Aircraft carrier HMS Prince of Wales is floated for the first time


Blackleaf
+1
#1
The second aircraft carrier to be built for the Royal Navy in the record-breaking design of the 3.1 billion HMS Queen Elizabeth has passed a major milestone - it floats.

As its sister ship undergoes emergency repairs for an embarrassing leak, HMS Prince of Wales rose up overnight as water was gradually let into its dry dock at Rosyth.

The 69,500-ton behemoth, which has been taking shape at the yard over the past three years and is due to be handed over to the Navy in 2019, was moved to a berth where the Queen Elizabeth was fitted out.

Royal Navy's second 3.1billion aircraft carrier with the same design as 'Big Lizzie' is floated for the first time

The second new Royal Navy aircraft carrier has been launched in Scotland from its dry dock in Rosyth
HMS Prince of Wales is due to be handed over to the Royal Navy in 2019 and is currently ahead of schedule
The vessel will be fitted out in a berth previously used by HMS Queen Elizabeth in the Scottish ship yard
After being fitted out, the 69,500-ton carrier will begin its own sea trials before entering service


By Darren Boyle for MailOnline
22 December 2017

The second aircraft carrier to be built for the Royal Navy in the record-breaking design of the 3.1 billion HMS Queen Elizabeth has passed a major milestone - it floats.

As its sister ship undergoes emergency repairs for an embarrassing leak, HMS Prince of Wales rose up overnight as water was gradually let into its dry dock at Rosyth.

The 69,500-ton behemoth, which has been taking shape at the yard over the past three years and is due to be handed over to the Navy in 2019, was moved to a berth where the Queen Elizabeth was fitted out.


HMS Prince of Wales was floated for the first time at Royal Dockyard Rosyth after the sluices on the dry dock were opened


A team of engineers kept the dock under close observation as water filled to float the 69,500 ton ship


The several tugs helped move Prince of Wales, pictured yesterday amid gloomy weather conditions on the River Forth

Sub Lieutenant Freddie Spreckley who recently joined the ship's company said: 'For me, seeing water surround the ship has really made it transform from being a ship in build to a ship preparing to go to sea.

'I was privileged to be one of the last few people to walk underneath the ship before the sluices opened and flooded the dock. It was very exciting - a once-in-a-lifetime opportunity - to be involved with this engineering milestone in the ship's life and historic moment for the Royal Navy.'

The vessel's construction is running ahead of schedule due to lessons learned while completing her sister ship.

Captain Ian Groom, senior naval officer on the vessel, said: 'It has been a massive team effort and I am proud of every individual contribution. It is a fitting end to the Year of the Navy to have HMS Queen Elizabeth commissioned and HMS Prince of Wales undocked and afloat for the first time.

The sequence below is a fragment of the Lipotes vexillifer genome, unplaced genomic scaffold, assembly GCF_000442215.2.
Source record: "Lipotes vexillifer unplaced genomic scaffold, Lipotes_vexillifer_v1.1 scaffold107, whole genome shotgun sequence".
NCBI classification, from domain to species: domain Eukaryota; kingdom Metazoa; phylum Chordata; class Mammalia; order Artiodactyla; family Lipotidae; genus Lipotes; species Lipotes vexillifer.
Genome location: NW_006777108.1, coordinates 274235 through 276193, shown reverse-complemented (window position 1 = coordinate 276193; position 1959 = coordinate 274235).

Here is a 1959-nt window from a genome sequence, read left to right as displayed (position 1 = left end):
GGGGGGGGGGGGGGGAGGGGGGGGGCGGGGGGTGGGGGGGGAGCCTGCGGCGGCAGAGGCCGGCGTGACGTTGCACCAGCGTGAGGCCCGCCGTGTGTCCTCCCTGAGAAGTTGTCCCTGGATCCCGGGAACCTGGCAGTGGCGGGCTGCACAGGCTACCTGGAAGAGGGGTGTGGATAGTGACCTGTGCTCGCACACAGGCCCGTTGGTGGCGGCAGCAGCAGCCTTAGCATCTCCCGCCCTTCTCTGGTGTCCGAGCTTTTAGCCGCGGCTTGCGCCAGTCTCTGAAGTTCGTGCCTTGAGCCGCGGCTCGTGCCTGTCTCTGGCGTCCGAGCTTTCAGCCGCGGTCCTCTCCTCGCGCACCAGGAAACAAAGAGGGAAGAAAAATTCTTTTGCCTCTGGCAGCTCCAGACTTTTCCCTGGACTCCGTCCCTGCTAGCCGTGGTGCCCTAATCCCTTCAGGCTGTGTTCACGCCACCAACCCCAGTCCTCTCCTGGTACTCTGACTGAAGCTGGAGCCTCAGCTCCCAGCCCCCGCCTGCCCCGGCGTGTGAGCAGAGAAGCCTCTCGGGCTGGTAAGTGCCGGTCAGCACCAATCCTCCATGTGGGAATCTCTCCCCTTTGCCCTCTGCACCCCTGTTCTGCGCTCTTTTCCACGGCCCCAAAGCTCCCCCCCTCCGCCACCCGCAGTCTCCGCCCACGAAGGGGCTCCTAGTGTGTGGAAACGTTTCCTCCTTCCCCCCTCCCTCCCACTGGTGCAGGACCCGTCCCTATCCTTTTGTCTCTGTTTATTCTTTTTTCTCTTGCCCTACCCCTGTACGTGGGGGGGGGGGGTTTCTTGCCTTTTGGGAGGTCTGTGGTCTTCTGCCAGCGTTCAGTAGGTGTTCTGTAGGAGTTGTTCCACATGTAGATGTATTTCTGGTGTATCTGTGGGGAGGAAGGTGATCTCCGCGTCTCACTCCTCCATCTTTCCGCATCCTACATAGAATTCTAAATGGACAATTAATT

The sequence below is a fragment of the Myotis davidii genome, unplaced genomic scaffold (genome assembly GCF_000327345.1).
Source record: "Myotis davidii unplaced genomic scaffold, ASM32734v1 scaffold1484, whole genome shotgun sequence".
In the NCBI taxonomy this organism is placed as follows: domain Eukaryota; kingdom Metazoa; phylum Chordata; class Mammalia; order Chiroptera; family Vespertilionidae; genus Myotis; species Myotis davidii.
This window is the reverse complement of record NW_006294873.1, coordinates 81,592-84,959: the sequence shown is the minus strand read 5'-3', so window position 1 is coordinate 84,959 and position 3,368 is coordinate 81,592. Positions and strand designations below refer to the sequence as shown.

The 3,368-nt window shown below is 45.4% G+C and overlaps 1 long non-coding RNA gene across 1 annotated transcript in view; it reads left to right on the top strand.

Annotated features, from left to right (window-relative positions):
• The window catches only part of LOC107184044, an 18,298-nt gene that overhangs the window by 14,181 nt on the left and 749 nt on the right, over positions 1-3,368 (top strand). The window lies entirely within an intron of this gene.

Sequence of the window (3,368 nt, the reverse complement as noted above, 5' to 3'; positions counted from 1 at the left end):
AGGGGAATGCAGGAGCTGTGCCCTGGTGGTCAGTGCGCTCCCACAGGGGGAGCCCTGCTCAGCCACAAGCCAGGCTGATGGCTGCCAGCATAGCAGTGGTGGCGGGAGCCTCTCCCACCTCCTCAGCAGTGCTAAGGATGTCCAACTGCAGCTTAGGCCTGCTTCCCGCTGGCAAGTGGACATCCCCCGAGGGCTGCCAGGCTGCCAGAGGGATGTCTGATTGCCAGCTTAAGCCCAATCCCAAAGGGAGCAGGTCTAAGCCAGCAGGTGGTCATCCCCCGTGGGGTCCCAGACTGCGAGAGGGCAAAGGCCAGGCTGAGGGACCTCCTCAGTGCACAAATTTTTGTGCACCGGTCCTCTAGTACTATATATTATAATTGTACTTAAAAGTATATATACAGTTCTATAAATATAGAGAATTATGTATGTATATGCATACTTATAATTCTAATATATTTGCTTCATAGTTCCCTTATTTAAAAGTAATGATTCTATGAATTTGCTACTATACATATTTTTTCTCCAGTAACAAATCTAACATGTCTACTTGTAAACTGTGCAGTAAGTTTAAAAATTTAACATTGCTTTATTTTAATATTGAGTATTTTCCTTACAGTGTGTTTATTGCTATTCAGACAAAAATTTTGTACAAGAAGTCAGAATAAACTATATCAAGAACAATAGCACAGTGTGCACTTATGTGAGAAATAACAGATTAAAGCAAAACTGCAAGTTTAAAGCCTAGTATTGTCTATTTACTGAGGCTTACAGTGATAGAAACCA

'As the second of her class, HMS Prince of Wales is of strategic significance ensuring continuous carrier strike capability. Working as one team we are delivering an unmistakable sign of commitment to the defence of our great nation and that of our allies.'


HMS Prince of Wales was named in a ceremony at the Royal Dockyard in Rosyth in September

The Royal Navy confirmed the vessel is already 3,000 tonnes heavier than her sister ship at the same stage of construction.

The MoD released video footage of yesterday's launch.

http://www.youtube.com/watch?v=YWah0eOIva4

The ship's gas turbines and generators are expected to be fired up for the first time during the middle of next year, with sea trials in 2019.

The now Portsmouth-based HMS Queen Elizabeth, the largest, most powerful and most expensive ship to be built for the Royal Navy in its history, was the subject of embarrassing revelations this week after it emerged it had a leak.

The 919ft-long vessel set out for sea trials over the summer and is believed to have been taking on water for some time due to a faulty seal.

The Government has insisted that repairs will not cost the taxpayer, with Defence Secretary Gavin Williamson claiming the money would come 'from the contractors who built her'.

It is understood the cost of fixing the leak will not cost millions as reported, but the bill could reach into the hundreds of thousands.


HMS Prince of Wales is being constructed at the Royal Dockyard at Rosyth and is running ahead of schedule



Prince of Wales is being constructed ahead of schedule due to lessons learned from HMS Queen Elizabeth which began its sea trials earlier this year

Mr Williamson said: 'This is the reason why we have the sea trials, to make sure that everything is working absolutely perfectly.'

Repairs to the damaged seal are currently taking place with a Multicat support boat called Uncle Bill at her stern.

Divers have been inspecting the area around the vessel's 33-tonne propellers.

A Royal Navy spokesman said the 'repairs under contract are already under way alongside in Portsmouth', and the next round of sea trials will take place in the new year.